[ID] => 10333
[post_author] => 34
[post_date] => 2018-11-16 11:46:05
[post_date_gmt] => 2018-11-16 11:46:05
[post_content] => The European Commission agreed in October to propose legislation to outlaw single-use plastics in an effort to combat the problem of plastics and microplastics pollution in the maritime environment. A proposed directive will target small items in the consumer market, with another aim of recycling 90 per cent of plastics bottles and other larger items by 2025.
While the plan is focused squarely on the consumer end of the plastics supply chain, there are those – not least among the International Tank Container Organisation (ITCO) – who believe that restrictions on single-use plastics articles should extend to the industrial sphere as well. In particular, ITCO says, the use of flexibags in the bulk liquids logistics sector runs counter to the desire to remove non-reusable plastics from widespread use.
Flexibags are one-way delivery systems and, while some are collected and shredded so that they can be recycled, many appear to be going directly to landfill. And, while flexibags cannot be used to carry regulated dangerous goods, they are often used to move large volumes of product that may, in bulk quantities, be harmful to the environment should they be lost in the case of a failure of the bag. There are many instances of bags leaking product on the roads of Europe and in the hulls of containerships, which can lead to costly cleanup activities and delays.
IMPACT ON THE TANK
By contrast, tank containers are built to withstand more than the normal rigours of transport, as illustrated by a recent incident in Mexico. On 11 October, the local agent was transporting a tank with foodgrade product from the port to a local consignee. According to the truck driver, he had to swerve to avoid an animal running across the motorway; the truck ran off the road, overturned and dumped the tank against a concrete bridge support alongside the road.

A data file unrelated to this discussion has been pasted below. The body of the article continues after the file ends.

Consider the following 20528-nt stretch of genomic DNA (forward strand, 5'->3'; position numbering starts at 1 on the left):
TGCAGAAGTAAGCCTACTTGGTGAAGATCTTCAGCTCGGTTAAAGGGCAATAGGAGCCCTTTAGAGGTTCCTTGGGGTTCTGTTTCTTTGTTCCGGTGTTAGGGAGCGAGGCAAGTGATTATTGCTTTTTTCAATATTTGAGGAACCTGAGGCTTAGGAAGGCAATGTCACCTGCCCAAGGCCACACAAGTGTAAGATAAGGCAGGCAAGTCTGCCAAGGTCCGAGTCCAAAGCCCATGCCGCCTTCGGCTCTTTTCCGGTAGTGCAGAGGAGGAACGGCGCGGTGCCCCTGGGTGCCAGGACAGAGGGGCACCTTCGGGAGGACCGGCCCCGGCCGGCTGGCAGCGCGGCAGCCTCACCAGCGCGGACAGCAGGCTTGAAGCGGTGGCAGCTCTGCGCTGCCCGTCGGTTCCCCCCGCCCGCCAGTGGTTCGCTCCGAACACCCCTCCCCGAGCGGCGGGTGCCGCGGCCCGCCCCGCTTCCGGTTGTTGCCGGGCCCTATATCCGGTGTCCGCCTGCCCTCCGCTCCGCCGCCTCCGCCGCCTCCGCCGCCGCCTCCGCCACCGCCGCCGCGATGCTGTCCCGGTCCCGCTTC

Remarkably, while the tank was badly damaged – pictures showed the frame badly bent and buckled, part of the tank insulation stripped away and dents in the tank itself – there was no leak of product.
In fact, the agent managed to load the damaged tank onto another chassis and complete delivery of the product to the consignee; after unloading, the empty tank was taken to Atosa in Mexico City for repair.
It is safe to assume that, had the consignment been made in a flexibag, there would have been no delivery to the consignee and the road would have been put out of action for a while to allow the product to be cleaned up.
HCB is grateful to Stolt Tank Containers, owner of the tank involved, for permission to report the incident and reproduce pictures taken at the scene.
[post_title] => Tank containers: Safe and sustainable
[post_status] => publish
[comment_status] => open
[ping_status] => open
[post_name] => tank-containers-safe-sustainable
[post_modified] => 2018-11-16 11:46:05
[post_modified_gmt] => 2018-11-16 11:46:05
[post_parent] => 0
[guid] => https://www.hcblive.com/?p=10333
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Tank containers: Safe and sustainable
// By Peter Mackay on 16 Nov 2018
Tank container operators like to stress the benefits of their units over flexibags. A recent incident in Mexico gives support to their argument
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